RSS Facebook Twitter LinkedIn
 


Featured Advisor



Kim Butler
President

Partners for Prosperity, Inc.

City:Mt. Enterprise

State: TX



BIOGRAPHY:
I have 20+ years of handling alternative investments in cash, growth and income for clients nationwide.  I strive to help my clients with all things financial in every way possible over the phone and the web.  I own an alpaca farm which I enjoy working during my downtime.  I also enjoy gardening, writing and reading books.  I also train other advisors on Prosperity Economics.

Click to see the full profile


Share |

Muni Bonds Can Be Safe, But Investors Should Know Risks

Five risk factors inherent in municipal bonds

A carefully selected municipal bond – debt issued by a state or local government – can offer security, income and tax advantages, but every investment carries risks. Investors considering adding munis to their portfolios should evaluate potential downsides, which fall into the following broad categories:

1. Headline risk. The events of late 2010 and early 2011 – when negative press stirred panic over munis – show that headline risk can be significant in the mutual bond fund market. Massive redemptions can devastate municipal bond funds, and reduce the liquidity of individually held bonds.
2. Risk of the ability of the issuer to pay back the loan. “Is that state or local government going to be there to pay that credit back,” said Brian King, product sales specialist for the investment firm Gannett, Welsh & Kotler LLC. “That is the big concern.” Investors can protect themselves from this risk by researching the financial health of the borrower. “If you’ve done your credit homework, you know you’re getting 100 cents back on the dollar,” said King.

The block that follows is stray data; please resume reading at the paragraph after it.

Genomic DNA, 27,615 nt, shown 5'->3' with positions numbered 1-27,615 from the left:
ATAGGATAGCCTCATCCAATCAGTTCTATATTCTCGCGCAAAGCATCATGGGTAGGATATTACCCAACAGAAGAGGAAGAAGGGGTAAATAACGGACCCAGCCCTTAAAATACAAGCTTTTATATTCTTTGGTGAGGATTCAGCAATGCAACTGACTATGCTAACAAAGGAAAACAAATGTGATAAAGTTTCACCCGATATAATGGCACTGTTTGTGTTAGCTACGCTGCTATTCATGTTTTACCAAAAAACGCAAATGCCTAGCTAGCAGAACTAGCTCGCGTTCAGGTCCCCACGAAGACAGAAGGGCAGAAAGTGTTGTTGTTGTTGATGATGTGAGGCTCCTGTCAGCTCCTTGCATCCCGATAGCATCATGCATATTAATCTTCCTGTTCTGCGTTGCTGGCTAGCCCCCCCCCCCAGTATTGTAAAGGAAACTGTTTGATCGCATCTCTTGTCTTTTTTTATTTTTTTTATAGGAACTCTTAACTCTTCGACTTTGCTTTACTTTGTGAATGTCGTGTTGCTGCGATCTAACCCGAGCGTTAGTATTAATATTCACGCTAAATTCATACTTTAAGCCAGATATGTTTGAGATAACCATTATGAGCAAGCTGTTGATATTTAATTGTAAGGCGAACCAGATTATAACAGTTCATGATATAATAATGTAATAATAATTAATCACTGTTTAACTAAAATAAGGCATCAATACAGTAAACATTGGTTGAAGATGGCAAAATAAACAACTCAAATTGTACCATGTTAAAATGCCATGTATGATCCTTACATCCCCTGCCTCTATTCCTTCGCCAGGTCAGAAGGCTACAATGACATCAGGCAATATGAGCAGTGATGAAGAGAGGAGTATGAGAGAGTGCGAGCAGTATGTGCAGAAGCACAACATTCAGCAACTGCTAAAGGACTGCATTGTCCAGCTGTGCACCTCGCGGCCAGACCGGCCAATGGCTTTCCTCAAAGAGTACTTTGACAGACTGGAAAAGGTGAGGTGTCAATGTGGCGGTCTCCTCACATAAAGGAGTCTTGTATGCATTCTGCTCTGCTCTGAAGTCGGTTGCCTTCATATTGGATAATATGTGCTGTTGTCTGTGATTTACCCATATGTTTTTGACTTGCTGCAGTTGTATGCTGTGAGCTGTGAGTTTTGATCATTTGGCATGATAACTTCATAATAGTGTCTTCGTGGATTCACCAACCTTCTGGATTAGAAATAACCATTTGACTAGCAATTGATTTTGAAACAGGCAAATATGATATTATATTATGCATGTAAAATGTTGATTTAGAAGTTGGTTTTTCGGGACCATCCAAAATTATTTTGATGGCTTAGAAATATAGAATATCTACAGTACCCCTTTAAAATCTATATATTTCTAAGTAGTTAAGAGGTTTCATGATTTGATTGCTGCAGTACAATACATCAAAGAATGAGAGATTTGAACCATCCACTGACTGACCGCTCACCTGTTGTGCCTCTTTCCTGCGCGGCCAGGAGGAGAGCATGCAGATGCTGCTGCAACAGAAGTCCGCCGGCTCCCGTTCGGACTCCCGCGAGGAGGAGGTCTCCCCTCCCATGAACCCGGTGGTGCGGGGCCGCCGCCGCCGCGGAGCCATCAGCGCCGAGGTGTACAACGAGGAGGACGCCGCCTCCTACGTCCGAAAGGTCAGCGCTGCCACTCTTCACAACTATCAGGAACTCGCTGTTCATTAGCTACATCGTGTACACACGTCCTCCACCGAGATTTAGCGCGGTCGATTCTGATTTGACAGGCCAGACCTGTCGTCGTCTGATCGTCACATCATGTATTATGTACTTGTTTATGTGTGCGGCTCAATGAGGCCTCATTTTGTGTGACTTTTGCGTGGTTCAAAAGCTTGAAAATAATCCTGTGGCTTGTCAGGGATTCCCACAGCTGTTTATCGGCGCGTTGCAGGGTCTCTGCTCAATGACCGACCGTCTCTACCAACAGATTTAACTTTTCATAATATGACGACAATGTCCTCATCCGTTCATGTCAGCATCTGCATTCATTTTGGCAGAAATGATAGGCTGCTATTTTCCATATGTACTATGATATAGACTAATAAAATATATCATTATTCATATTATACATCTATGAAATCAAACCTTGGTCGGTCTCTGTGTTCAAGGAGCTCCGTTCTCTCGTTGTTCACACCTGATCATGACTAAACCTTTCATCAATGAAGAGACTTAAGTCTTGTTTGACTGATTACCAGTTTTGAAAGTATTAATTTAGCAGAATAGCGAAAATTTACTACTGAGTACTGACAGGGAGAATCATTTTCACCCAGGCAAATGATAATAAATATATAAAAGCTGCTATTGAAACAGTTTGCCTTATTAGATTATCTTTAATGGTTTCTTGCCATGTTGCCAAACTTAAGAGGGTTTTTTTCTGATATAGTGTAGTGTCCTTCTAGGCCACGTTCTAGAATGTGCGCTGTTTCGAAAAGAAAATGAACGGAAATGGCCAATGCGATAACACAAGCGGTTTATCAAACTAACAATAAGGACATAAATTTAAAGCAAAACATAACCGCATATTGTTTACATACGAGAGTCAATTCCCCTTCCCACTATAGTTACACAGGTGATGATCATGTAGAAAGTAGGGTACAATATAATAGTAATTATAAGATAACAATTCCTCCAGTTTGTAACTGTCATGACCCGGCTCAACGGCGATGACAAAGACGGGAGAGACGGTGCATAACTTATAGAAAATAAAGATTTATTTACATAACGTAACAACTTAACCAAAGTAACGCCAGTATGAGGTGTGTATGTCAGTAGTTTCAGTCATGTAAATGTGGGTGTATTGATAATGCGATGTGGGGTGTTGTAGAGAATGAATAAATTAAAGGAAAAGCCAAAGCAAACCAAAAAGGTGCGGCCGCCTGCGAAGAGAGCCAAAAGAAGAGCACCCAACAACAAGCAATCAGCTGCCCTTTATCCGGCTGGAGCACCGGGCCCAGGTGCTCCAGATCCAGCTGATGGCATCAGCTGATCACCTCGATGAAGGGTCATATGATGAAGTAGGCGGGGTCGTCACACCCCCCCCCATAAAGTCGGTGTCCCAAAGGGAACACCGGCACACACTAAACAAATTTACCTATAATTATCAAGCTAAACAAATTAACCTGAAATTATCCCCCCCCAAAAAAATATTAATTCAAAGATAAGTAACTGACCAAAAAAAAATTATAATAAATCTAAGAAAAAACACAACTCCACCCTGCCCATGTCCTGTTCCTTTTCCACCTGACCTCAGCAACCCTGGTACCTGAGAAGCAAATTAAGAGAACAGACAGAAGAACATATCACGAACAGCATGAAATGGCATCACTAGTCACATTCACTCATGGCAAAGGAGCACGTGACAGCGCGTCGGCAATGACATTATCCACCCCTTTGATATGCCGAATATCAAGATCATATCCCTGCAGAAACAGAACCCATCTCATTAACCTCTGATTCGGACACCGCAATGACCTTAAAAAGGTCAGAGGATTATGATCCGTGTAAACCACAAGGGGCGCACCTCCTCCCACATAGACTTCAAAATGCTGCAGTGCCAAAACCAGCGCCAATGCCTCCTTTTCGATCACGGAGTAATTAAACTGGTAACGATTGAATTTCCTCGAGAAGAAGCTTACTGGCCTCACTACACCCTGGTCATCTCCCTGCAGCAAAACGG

3. Interest rate risk. The value of a bond is linked to the interest it pays on the debt. When interest rates rise, bonds yielding a lower rate lose value. Investors who hold bonds with lower interest rates must discount the products to sell them at times of higher interest rates. It’s important to note, however, that bonds held to maturity will repay the original investment. “Bonds have a terminal value,” King said.
4. Liquidity risk. The municipal bond market offers less liquidity than other markets. Fifty to 60 percent of bonds are only sold once, and many bonds can go one to two years without trading, King said.
5. Reinvestment risk. Low interest rates can hamstring investors who reinvest bonds to accumulate interest. Long-term compounding of low interest rates undermines retirement planning and becomes a great concern as investors live longer. “Someone who is 65 today may very well live to be 100,” King said.